These are defined as an infection that mostly affects the stratum corneum, or the skin’s outermost layer, as well as the mucous membranes, nails and hair. These infections, including those caused by Dermatophytes, Trichophyton spp., Microsporum spp., and Epidermophyton spp., are among the most prevalent diseases that people experience worldwide [11]. Transmission of the fungus occurs by direct contact with infected persons, animals, soil, or termites. Globally, 20–25% of the population is thought to have superficial mycoses, and the prevalence is increasing [12]. We can better understand future epidemiologic trends and risk factors for superficial fungal infections when we are aware of the primary causative species. Tinea capitis is a common condition of the skin that usually affects children older than six months. Tinea versicolor, an infection of the stratum corneum, is brought on by Malassezia spp. including M. furfur, M. globosa and M. sympodialis, a yeast that lives on the skin as a commensal. Onychomycoses, or nail infections, are thought to be the cause of 50% of all nail disorders and 33% of all fungal skin infections [13].

    1.1.2. Subcutaneous Fungal Infections

    The “subcutaneous” mycoses are caused by a wide variety of diverse organisms that can spread disease when implanted or otherwise introduced into the dermis or subcutis. Mycetoma, sporotrichosis, and chromoblastomycosis are the three kinds of subcutaneous mycoses [14]. They all seem to be brought on by causing trauma to the subcutaneous tissue where the etiological fungus is located. Verrucoid skin lesions are the hallmark of the subcutaneous mycosis known as chromoblastomycosis, which typically affects the lower extremities. The disease-specific “copper penny” cells, or muriform cells with perpendicular septa, are identified through histological analysis. Chromoblastomycosis usually only affects subcutaneous tissue and seldom affects bone, tendon, or muscle [15]. Mycetoma, on the other hand, is a subcutaneous mycosis that ravages nearby bone, skeletal muscle, and tendons. It is suppurative and granulomatous. Small, visibly coloured grains or granules are discharged from sinus tracts that form as a result of mycetoma. Sporotrichosis is the third broad category of subcutaneous mycoses. At the site of the traumatic inoculation, the infection brought on by Sporothrix schenckii affects the subcutaneous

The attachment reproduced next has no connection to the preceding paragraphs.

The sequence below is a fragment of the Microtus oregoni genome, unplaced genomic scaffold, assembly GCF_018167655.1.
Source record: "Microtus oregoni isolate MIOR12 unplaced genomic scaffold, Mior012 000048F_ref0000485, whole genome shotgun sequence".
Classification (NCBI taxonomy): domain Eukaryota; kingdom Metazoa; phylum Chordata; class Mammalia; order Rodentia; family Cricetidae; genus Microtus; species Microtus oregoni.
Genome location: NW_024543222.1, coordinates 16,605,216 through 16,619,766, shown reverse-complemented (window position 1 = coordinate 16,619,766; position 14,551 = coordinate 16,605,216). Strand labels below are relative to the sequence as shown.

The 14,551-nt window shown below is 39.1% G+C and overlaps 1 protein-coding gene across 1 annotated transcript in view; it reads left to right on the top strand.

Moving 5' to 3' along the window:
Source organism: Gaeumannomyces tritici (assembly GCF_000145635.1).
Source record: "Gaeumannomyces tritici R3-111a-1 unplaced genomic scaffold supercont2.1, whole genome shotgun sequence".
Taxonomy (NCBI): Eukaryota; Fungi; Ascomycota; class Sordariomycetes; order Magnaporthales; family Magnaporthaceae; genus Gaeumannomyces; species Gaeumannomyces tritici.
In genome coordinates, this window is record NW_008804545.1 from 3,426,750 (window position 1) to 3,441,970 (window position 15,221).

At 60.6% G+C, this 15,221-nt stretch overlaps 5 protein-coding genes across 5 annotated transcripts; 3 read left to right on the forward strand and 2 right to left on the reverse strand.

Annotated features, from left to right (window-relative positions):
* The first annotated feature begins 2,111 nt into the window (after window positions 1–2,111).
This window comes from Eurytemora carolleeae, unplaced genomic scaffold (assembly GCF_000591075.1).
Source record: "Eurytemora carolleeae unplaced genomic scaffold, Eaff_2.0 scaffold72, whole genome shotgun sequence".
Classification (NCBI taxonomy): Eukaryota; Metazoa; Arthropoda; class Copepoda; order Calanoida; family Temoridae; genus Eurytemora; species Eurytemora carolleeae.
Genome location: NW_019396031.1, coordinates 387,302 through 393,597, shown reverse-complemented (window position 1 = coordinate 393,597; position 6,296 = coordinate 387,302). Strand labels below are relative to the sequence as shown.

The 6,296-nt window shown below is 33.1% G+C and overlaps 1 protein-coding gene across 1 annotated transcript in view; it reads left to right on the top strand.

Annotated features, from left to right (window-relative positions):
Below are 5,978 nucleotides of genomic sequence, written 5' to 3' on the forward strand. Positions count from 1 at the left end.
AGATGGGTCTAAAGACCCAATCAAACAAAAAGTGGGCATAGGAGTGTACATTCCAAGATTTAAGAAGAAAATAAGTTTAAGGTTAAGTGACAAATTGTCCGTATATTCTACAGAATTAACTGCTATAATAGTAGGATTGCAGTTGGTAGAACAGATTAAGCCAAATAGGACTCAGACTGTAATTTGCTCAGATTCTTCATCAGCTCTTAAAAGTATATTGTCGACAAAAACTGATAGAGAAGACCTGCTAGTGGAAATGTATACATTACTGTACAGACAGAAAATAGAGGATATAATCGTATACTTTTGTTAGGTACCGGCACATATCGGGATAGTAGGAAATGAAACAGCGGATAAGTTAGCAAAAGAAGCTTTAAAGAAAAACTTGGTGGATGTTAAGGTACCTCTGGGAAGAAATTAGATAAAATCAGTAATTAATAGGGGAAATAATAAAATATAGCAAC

tissue. The infection typically spreads through the affected extremity’s cutaneous lymphatic pathways [16].

    1.1.3. Systemic Fungal Infections

    Systemic mycoses are the systemic infections predominantly caused by organisms from the genera Candida, Aspergillus and Mucor. In addition, disseminated infections from Blastomyces, Coccidioides, Paracoccidioides, Histoplasma and Cryptococcus spp. are also found [17]. Systemic mycoses enter the body by a deep focus or an internal organ such the paranasal sinuses, digestive tract, or lungs. The infection often starts in the lungs before spreading to the skin and other organs. Usually, the infection starts in the lungs before spreading to the skin and other organs. All of these organisms, with the exception of Cryptococcus neoformans, are dimorphic, forming as mycelia in their natural state and converting into yeast form in tissues. As a result, there is no additional discussion of the yeast infections that cause cryptococcosis in this section. Numerous lung illnesses and a localised skin affliction have been connected to Chrysosporium parvum, a filamentous soil saprophyte. 

    References

    1. Gnat, S.; Łagowski, D.; Nowakiewicz, A.; Dyląg, M. A global view on fungal infections in humans and animals: Infections caused by dimorphic fungi and dermatophytoses. J. Appl. Microbiol. 2021, 131, 2688–2704.
    2. Kainz, K.; Bauer, M.A.; Madeo, F.; Carmona-Gutierrez, D. Fungal infections in humans: The silent crisis. Microb. Cell 2020, 7, 143–145.